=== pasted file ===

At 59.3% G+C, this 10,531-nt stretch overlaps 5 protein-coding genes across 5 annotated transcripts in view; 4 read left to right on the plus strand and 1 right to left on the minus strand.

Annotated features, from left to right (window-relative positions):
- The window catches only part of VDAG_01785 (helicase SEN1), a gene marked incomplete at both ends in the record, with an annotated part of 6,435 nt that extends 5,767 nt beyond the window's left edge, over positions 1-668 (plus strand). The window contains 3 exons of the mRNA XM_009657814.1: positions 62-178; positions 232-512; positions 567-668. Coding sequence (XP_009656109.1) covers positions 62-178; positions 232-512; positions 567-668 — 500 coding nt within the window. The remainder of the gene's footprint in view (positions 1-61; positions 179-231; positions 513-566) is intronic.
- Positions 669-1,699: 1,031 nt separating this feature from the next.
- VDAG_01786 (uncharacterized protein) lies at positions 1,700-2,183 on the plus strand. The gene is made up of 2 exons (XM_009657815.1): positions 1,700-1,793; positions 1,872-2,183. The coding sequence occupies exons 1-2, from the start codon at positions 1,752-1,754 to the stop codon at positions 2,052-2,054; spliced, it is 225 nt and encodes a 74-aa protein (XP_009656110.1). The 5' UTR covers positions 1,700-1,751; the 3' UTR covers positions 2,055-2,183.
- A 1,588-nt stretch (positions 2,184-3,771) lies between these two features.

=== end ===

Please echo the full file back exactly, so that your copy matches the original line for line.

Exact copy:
At 59.3% G+C, this 10,531-nt stretch overlaps 5 protein-coding genes across 5 annotated transcripts in view; 4 read left to right on the plus strand and 1 right to left on the minus strand.

Annotated features, from left to right (window-relative positions):
- The window catches only part of VDAG_01785 (helicase SEN1), a gene marked incomplete at both ends in the record, with an annotated part of 6,435 nt that extends 5,767 nt beyond the window's left edge, over positions 1-668 (plus strand). The window contains 3 exons of the mRNA XM_009657814.1: positions 62-178; positions 232-512; positions 567-668. Coding sequence (XP_009656109.1) covers positions 62-178; positions 232-512; positions 567-668 — 500 coding nt within the window. The remainder of the gene's footprint in view (positions 1-61; positions 179-231; positions 513-566) is intronic.
- Positions 669-1,699: 1,031 nt separating this feature from the next.
- VDAG_01786 (uncharacterized protein) lies at positions 1,700-2,183 on the plus strand. The gene is made up of 2 exons (XM_009657815.1): positions 1,700-1,793; positions 1,872-2,183. The coding sequence occupies exons 1-2, from the start codon at positions 1,752-1,754 to the stop codon at positions 2,052-2,054; spliced, it is 225 nt and encodes a 74-aa protein (XP_009656110.1). The 5' UTR covers positions 1,700-1,751; the 3' UTR covers positions 2,055-2,183.
- A 1,588-nt stretch (positions 2,184-3,771) lies between these two features.